There has been an insistent pattern in Tom Vanderbilt’s household. It goes like this: he goes to order a product online. The product then will arrive, and Tom will unwrap it and retrieve the instructional manual. He will examine the product, and then he will read the instruction manual. And then he goes to the wonderful world of YouTube.
There, I will find, almost invariably, that someone has already done the thing that I am hoping to do. They will have documented the process with varying degrees of professionalism ranging from chirpy, well-captioned professional productions to people in their poorly-lit bedrooms.
Most recently, it was a hitch-mounted bicycle rack for my car giving me trouble. The written instructions were telegraphic, the drawings may well have been ancient cuneiform. I found my salvation on YouTube, and the rack was road-ready in minutes. When I later thanked a friend who had recommended the product, I confessed I had gotten a video assist on the install. “The guy with the Subaru?” he asked. “In his driveway?” Our path to enlightenment had apparently crossed, along with some 57,000 other viewers.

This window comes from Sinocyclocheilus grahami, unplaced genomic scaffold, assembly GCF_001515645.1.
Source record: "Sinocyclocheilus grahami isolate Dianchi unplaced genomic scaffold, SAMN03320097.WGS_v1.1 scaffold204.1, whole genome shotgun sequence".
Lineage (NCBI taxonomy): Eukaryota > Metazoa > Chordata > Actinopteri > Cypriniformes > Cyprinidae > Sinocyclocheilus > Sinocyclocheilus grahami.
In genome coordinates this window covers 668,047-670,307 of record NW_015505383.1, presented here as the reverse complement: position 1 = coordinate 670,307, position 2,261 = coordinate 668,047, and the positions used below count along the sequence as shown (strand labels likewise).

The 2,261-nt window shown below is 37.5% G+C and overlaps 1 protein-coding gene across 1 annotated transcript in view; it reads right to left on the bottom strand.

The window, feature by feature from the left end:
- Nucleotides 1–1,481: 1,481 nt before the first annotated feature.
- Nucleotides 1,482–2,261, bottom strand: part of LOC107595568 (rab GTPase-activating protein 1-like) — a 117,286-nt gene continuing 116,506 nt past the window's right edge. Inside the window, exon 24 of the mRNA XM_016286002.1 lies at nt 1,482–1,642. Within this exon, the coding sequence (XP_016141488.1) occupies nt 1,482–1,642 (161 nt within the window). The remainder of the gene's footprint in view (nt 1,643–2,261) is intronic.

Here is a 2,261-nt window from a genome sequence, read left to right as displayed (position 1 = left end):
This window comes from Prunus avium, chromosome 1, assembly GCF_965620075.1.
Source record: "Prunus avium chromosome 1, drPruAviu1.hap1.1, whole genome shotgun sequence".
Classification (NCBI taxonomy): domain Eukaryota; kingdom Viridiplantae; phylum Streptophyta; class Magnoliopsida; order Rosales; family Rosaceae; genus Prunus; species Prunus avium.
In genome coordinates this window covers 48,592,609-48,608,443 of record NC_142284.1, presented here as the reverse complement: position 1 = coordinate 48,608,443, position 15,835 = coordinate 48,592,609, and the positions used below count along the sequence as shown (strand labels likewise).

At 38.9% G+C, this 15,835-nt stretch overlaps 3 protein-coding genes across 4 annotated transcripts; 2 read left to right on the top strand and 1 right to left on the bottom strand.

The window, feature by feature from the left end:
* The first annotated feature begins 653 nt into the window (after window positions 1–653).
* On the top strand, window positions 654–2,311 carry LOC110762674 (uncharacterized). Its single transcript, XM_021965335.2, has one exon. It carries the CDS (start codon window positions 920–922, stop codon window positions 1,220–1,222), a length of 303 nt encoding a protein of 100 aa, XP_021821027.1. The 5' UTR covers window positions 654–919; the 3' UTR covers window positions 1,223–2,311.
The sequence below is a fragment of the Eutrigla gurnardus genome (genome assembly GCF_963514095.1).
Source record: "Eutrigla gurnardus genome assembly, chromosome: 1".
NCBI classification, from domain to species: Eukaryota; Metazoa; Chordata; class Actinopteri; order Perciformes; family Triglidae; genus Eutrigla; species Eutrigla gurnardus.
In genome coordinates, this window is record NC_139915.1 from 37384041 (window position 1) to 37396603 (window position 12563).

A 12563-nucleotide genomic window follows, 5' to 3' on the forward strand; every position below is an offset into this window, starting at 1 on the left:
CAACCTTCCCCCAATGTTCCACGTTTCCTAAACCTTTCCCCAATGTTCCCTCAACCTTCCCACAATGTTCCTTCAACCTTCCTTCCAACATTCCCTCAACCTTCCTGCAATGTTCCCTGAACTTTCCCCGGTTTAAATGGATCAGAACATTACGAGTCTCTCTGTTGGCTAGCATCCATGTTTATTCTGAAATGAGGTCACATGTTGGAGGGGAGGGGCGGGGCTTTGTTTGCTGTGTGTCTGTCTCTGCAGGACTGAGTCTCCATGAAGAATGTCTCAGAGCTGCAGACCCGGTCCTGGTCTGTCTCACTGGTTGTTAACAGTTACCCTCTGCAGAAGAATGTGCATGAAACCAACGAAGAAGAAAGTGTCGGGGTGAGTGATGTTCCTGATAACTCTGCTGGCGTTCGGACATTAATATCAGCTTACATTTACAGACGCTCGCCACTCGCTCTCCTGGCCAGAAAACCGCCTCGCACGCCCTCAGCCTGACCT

… as I racked up time looking for people to show me how to do things, I wondered: Why did this seem to be such an effective way to learn, and how could I do it better?
Check out the full story over at Nautilus.
(Image Credit: Pixabay)